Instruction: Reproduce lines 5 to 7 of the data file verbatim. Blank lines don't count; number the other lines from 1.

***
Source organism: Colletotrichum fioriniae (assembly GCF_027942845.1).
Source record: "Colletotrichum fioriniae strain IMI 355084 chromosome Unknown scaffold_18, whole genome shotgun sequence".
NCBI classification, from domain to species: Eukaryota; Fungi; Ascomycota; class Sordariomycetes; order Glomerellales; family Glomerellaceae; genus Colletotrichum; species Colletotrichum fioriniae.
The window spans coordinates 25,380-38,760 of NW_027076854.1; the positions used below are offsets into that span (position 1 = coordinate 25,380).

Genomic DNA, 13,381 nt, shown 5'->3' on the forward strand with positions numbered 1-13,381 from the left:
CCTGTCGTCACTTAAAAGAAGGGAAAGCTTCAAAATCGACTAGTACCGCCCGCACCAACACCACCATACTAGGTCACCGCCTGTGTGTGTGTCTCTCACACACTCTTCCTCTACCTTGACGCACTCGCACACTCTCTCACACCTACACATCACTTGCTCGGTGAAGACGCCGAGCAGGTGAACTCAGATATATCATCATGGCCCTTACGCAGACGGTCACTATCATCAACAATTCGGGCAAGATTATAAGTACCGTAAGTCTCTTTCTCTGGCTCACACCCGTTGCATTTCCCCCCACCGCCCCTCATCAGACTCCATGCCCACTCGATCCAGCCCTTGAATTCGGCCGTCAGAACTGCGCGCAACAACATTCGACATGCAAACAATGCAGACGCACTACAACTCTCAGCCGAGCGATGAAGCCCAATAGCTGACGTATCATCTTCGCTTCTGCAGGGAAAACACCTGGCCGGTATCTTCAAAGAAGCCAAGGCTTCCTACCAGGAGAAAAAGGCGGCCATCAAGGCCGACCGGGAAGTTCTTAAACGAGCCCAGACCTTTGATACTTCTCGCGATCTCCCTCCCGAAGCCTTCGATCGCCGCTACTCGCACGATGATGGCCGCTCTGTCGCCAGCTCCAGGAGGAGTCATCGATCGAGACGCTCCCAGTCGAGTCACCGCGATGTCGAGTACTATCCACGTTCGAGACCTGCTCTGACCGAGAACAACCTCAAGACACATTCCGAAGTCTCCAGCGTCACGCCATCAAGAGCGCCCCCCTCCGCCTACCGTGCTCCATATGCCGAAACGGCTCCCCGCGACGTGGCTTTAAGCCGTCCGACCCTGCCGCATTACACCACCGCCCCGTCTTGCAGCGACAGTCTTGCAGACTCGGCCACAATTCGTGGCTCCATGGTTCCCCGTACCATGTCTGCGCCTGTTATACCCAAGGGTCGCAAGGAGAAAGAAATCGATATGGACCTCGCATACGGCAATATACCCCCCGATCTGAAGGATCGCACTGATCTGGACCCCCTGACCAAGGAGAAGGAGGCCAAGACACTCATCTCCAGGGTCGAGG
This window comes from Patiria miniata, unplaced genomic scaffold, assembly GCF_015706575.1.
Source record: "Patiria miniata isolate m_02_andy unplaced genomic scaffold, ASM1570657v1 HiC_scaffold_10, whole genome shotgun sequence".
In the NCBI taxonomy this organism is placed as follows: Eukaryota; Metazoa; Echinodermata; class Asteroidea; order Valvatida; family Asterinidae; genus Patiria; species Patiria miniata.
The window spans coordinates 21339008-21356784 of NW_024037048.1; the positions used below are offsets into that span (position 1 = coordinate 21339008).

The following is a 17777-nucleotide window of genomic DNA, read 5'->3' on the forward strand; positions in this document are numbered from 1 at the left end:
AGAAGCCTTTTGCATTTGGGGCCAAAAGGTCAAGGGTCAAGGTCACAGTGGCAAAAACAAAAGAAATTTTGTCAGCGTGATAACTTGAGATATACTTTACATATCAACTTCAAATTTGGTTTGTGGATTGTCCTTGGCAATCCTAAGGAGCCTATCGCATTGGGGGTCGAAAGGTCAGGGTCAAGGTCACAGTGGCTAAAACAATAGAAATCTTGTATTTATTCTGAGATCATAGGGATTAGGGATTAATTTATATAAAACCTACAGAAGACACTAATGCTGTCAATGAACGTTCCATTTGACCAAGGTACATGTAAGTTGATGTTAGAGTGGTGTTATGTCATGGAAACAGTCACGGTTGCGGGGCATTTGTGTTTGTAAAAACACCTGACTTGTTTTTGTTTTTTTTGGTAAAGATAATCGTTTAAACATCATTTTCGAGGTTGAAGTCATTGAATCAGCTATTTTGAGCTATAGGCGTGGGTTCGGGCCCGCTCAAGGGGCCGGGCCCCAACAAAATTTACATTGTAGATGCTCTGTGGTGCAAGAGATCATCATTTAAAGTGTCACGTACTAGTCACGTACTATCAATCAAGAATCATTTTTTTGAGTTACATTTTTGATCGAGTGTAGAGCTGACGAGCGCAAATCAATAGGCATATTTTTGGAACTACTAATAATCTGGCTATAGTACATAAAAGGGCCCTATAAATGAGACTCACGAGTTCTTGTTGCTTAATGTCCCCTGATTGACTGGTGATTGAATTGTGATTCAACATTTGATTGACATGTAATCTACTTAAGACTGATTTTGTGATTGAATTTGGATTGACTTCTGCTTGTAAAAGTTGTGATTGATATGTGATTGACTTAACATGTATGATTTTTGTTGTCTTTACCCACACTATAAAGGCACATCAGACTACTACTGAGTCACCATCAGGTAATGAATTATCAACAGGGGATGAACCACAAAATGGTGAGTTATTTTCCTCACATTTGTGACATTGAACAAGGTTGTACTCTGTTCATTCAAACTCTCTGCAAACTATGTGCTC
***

Genomic DNA, 13,381 nt, shown 5'->3' on the forward strand with positions numbered 1-13,381 from the left:
CCTGTCGTCACTTAAAAGAAGGGAAAGCTTCAAAATCGACTAGTACCGCCCGCACCAACACCACCATACTAGGTCACCGCCTGTGTGTGTGTCTCTCACACACTCTTCCTCTACCTTGACGCACTCGCACACTCTCTCACACCTACACATCACTTGCTCGGTGAAGACGCCGAGCAGGTGAACTCAGATATATCATCATGGCCCTTACGCAGACGGTCACTATCATCAACAATTCGGGCAAGATTATAAGTACCGTAAGTCTCTTTCTCTGGCTCACACCCGTTGCATTTCCCCCCACCGCCCCTCATCAGACTCCATGCCCACTCGATCCAGCCCTTGAATTCGGCCGTCAGAACTGCGCGCAACAACATTCGACATGCAAACAATGCAGACGCACTACAACTCTCAGCCGAGCGATGAAGCCCAATAGCTGACGTATCATCTTCGCTTCTGCAGGGAAAACACCTGGCCGGTATCTTCAAAGAAGCCAAGGCTTCCTACCAGGAGAAAAAGGCGGCCATCAAGGCCGACCGGGAAGTTCTTAAACGAGCCCAGACCTTTGATACTTCTCGCGATCTCCCTCCCGAAGCCTTCGATCGCCGCTACTCGCACGATGATGGCCGCTCTGTCGCCAGCTCCAGGAGGAGTCATCGATCGAGACGCTCCCAGTCGAGTCACCGCGATGTCGAGTACTATCCACGTTCGAGACCTGCTCTGACCGAGAACAACCTCAAGACACATTCCGAAGTCTCCAGCGTCACGCCATCAAGAGCGCCCCCCTCCGCCTACCGTGCTCCATATGCCGAAACGGCTCCCCGCGACGTGGCTTTAAGCCGTCCGACCCTGCCGCATTACACCACCGCCCCGTCTTGCAGCGACAGTCTTGCAGACTCGGCCACAATTCGTGGCTCCATGGTTCCCCGTACCATGTCTGCGCCTGTTATACCCAAGGGTCGCAAGGAGAAAGAAATCGATATGGACCTCGCATACGGCAATATACCCCCCGATCTGAAGGATCGCACTGATCTGGACCCCCTGACCAAGGAGAAGGAGGCCAAGACACTCATCTCCAGGGTCGAGG
This window comes from Patiria miniata, unplaced genomic scaffold, assembly GCF_015706575.1.